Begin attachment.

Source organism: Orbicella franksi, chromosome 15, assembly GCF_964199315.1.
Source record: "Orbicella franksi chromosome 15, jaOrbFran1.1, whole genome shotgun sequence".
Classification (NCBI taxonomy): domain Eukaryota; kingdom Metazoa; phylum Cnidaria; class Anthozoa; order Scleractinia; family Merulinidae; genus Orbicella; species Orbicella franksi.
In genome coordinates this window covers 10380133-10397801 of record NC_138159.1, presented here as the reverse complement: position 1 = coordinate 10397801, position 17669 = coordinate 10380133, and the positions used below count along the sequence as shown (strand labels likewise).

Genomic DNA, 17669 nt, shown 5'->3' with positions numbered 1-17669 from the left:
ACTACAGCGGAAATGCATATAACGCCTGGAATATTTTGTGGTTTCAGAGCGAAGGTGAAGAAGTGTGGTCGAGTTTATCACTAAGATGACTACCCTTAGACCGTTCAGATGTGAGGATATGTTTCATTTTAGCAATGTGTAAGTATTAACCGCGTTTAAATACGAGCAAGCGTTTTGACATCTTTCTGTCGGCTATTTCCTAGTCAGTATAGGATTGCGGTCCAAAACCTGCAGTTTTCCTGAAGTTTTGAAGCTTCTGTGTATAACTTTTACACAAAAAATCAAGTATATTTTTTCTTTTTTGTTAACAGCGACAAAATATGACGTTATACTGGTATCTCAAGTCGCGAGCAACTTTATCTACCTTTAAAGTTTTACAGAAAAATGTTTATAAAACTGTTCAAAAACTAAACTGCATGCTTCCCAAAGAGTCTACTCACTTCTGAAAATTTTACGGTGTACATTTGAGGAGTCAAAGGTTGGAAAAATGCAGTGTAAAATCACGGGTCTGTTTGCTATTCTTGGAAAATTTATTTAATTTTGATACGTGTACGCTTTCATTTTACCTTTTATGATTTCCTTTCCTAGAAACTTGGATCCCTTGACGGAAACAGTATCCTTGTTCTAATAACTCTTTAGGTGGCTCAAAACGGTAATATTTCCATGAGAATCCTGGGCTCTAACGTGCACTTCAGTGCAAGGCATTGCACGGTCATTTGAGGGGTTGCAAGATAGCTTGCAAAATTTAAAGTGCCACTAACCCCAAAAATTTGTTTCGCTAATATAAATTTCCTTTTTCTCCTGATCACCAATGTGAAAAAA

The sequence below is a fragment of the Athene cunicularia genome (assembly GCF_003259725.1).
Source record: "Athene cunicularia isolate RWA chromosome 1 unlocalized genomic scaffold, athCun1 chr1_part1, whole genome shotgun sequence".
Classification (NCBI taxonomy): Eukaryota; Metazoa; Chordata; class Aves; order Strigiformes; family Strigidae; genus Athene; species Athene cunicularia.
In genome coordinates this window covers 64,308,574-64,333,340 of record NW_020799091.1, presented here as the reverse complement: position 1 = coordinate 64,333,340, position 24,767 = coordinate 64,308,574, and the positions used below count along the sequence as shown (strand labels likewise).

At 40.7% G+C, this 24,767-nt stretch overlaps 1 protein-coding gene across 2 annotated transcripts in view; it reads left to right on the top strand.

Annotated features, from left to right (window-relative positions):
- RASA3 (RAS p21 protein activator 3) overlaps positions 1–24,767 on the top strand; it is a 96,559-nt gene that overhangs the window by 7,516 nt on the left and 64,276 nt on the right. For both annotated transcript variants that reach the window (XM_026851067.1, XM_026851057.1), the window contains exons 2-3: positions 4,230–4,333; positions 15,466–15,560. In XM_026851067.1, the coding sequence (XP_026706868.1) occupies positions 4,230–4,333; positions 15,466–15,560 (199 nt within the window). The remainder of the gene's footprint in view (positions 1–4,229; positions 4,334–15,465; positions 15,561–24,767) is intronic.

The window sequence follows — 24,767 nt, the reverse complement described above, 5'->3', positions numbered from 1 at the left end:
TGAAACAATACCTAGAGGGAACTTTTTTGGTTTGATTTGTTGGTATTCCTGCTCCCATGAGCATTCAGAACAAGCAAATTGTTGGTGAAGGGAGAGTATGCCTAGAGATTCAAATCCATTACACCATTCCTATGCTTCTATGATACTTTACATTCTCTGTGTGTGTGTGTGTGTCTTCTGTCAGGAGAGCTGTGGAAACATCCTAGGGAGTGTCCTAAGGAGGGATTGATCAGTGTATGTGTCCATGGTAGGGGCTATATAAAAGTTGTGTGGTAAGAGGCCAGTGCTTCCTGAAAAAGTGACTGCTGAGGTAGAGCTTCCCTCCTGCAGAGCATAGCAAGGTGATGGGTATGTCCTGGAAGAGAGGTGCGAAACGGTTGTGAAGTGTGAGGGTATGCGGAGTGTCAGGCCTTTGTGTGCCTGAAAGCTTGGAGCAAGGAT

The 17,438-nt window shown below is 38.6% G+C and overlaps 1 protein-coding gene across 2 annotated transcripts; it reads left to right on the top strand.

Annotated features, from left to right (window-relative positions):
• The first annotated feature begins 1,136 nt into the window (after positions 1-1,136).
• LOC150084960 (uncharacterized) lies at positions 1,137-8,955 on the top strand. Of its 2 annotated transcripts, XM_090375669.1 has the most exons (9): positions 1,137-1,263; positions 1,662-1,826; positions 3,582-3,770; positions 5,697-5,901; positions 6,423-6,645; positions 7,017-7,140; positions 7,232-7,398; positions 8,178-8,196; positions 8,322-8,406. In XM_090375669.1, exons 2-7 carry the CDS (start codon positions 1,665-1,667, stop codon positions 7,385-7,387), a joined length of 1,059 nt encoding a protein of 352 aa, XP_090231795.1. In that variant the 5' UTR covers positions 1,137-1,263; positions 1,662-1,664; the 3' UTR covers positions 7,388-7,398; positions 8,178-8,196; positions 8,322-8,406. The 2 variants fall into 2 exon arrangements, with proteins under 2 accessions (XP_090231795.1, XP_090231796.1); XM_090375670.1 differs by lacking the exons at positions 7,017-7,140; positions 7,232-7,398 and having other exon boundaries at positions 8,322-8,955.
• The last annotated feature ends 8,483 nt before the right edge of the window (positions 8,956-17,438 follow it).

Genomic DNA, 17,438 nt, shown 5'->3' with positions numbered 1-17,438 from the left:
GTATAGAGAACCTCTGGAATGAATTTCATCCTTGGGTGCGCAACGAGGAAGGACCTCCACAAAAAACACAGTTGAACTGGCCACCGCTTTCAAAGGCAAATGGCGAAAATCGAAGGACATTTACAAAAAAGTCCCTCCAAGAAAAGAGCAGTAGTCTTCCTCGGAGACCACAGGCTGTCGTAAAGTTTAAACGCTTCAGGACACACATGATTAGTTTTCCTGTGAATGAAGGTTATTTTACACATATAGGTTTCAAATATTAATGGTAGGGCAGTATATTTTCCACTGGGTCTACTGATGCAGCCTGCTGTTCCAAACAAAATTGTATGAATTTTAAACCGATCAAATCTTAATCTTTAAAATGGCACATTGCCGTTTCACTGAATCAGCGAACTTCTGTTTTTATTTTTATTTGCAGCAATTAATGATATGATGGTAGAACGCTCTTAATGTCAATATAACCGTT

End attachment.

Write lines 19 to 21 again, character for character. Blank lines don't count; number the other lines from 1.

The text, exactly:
• LOC150084960 (uncharacterized) lies at positions 1,137-8,955 on the top strand. Of its 2 annotated transcripts, XM_090375669.1 has the most exons (9): positions 1,137-1,263; positions 1,662-1,826; positions 3,582-3,770; positions 5,697-5,901; positions 6,423-6,645; positions 7,017-7,140; positions 7,232-7,398; positions 8,178-8,196; positions 8,322-8,406. In XM_090375669.1, exons 2-7 carry the CDS (start codon positions 1,665-1,667, stop codon positions 7,385-7,387), a joined length of 1,059 nt encoding a protein of 352 aa, XP_090231795.1. In that variant the 5' UTR covers positions 1,137-1,263; positions 1,662-1,664; the 3' UTR covers positions 7,388-7,398; positions 8,178-8,196; positions 8,322-8,406. The 2 variants fall into 2 exon arrangements, with proteins under 2 accessions (XP_090231795.1, XP_090231796.1); XM_090375670.1 differs by lacking the exons at positions 7,017-7,140; positions 7,232-7,398 and having other exon boundaries at positions 8,322-8,955.
• The last annotated feature ends 8,483 nt before the right edge of the window (positions 8,956-17,438 follow it).

Genomic DNA, 17,438 nt, shown 5'->3' with positions numbered 1-17,438 from the left: